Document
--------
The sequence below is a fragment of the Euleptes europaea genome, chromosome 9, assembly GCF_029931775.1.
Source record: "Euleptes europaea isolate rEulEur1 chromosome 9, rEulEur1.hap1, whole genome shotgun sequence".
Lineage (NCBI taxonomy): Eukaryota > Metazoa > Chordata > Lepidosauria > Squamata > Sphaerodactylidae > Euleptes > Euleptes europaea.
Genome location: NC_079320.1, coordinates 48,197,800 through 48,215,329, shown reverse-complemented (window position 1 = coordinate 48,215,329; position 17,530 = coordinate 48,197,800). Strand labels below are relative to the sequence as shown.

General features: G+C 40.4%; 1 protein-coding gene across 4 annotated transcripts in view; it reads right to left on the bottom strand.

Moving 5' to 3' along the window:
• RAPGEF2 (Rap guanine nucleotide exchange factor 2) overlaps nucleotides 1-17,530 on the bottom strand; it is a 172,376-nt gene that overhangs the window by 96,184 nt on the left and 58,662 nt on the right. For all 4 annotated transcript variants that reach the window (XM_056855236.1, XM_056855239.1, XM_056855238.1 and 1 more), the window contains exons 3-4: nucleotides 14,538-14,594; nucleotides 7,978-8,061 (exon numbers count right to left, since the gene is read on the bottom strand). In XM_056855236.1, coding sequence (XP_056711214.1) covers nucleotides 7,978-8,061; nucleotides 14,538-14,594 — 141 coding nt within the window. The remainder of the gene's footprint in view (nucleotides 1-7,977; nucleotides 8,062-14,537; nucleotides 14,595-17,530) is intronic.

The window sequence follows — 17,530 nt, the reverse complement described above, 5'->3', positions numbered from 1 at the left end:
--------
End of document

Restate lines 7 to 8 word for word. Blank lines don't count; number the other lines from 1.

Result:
• RAPGEF2 (Rap guanine nucleotide exchange factor 2) overlaps nucleotides 1-17,530 on the bottom strand; it is a 172,376-nt gene that overhangs the window by 96,184 nt on the left and 58,662 nt on the right. For all 4 annotated transcript variants that reach the window (XM_056855236.1, XM_056855239.1, XM_056855238.1 and 1 more), the window contains exons 3-4: nucleotides 14,538-14,594; nucleotides 7,978-8,061 (exon numbers count right to left, since the gene is read on the bottom strand). In XM_056855236.1, coding sequence (XP_056711214.1) covers nucleotides 7,978-8,061; nucleotides 14,538-14,594 — 141 coding nt within the window. The remainder of the gene's footprint in view (nucleotides 1-7,977; nucleotides 8,062-14,537; nucleotides 14,595-17,530) is intronic.

The window sequence follows — 17,530 nt, the reverse complement described above, 5'->3', positions numbered from 1 at the left end: